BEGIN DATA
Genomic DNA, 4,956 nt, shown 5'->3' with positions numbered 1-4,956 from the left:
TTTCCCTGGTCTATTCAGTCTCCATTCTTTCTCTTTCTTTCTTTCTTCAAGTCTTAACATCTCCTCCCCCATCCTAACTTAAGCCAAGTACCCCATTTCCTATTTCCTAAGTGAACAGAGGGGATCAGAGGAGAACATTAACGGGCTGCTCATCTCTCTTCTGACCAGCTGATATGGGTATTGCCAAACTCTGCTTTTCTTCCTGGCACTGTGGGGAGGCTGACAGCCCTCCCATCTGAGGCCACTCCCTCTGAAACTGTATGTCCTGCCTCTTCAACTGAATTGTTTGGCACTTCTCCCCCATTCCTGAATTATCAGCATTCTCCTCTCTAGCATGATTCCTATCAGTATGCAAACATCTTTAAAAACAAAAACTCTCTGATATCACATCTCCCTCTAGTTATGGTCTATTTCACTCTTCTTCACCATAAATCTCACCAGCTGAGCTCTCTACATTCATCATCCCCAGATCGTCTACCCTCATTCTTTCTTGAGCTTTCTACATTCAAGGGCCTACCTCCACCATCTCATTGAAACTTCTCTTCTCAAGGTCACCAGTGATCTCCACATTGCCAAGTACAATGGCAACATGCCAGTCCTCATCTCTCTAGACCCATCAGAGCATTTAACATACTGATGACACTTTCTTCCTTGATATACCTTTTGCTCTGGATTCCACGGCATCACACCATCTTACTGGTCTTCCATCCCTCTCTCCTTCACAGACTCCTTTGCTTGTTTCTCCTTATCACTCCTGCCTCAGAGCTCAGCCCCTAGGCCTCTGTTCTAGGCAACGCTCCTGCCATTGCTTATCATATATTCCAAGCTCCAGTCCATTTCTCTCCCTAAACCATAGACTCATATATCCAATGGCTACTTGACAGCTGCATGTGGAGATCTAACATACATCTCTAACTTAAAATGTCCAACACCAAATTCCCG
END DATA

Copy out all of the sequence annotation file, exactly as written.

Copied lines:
Genomic DNA, 4,956 nt, shown 5'->3' with positions numbered 1-4,956 from the left:
TTTCCCTGGTCTATTCAGTCTCCATTCTTTCTCTTTCTTTCTTTCTTCAAGTCTTAACATCTCCTCCCCCATCCTAACTTAAGCCAAGTACCCCATTTCCTATTTCCTAAGTGAACAGAGGGGATCAGAGGAGAACATTAACGGGCTGCTCATCTCTCTTCTGACCAGCTGATATGGGTATTGCCAAACTCTGCTTTTCTTCCTGGCACTGTGGGGAGGCTGACAGCCCTCCCATCTGAGGCCACTCCCTCTGAAACTGTATGTCCTGCCTCTTCAACTGAATTGTTTGGCACTTCTCCCCCATTCCTGAATTATCAGCATTCTCCTCTCTAGCATGATTCCTATCAGTATGCAAACATCTTTAAAAACAAAAACTCTCTGATATCACATCTCCCTCTAGTTATGGTCTATTTCACTCTTCTTCACCATAAATCTCACCAGCTGAGCTCTCTACATTCATCATCCCCAGATCGTCTACCCTCATTCTTTCTTGAGCTTTCTACATTCAAGGGCCTACCTCCACCATCTCATTGAAACTTCTCTTCTCAAGGTCACCAGTGATCTCCACATTGCCAAGTACAATGGCAACATGCCAGTCCTCATCTCTCTAGACCCATCAGAGCATTTAACATACTGATGACACTTTCTTCCTTGATATACCTTTTGCTCTGGATTCCACGGCATCACACCATCTTACTGGTCTTCCATCCCTCTCTCCTTCACAGACTCCTTTGCTTGTTTCTCCTTATCACTCCTGCCTCAGAGCTCAGCCCCTAGGCCTCTGTTCTAGGCAACGCTCCTGCCATTGCTTATCATATATTCCAAGCTCCAGTCCATTTCTCTCCCTAAACCATAGACTCATATATCCAATGGCTACTTGACAGCTGCATGTGGAGATCTAACATACATCTCTAACTTAAAATGTCCAACACCAAATTCCCG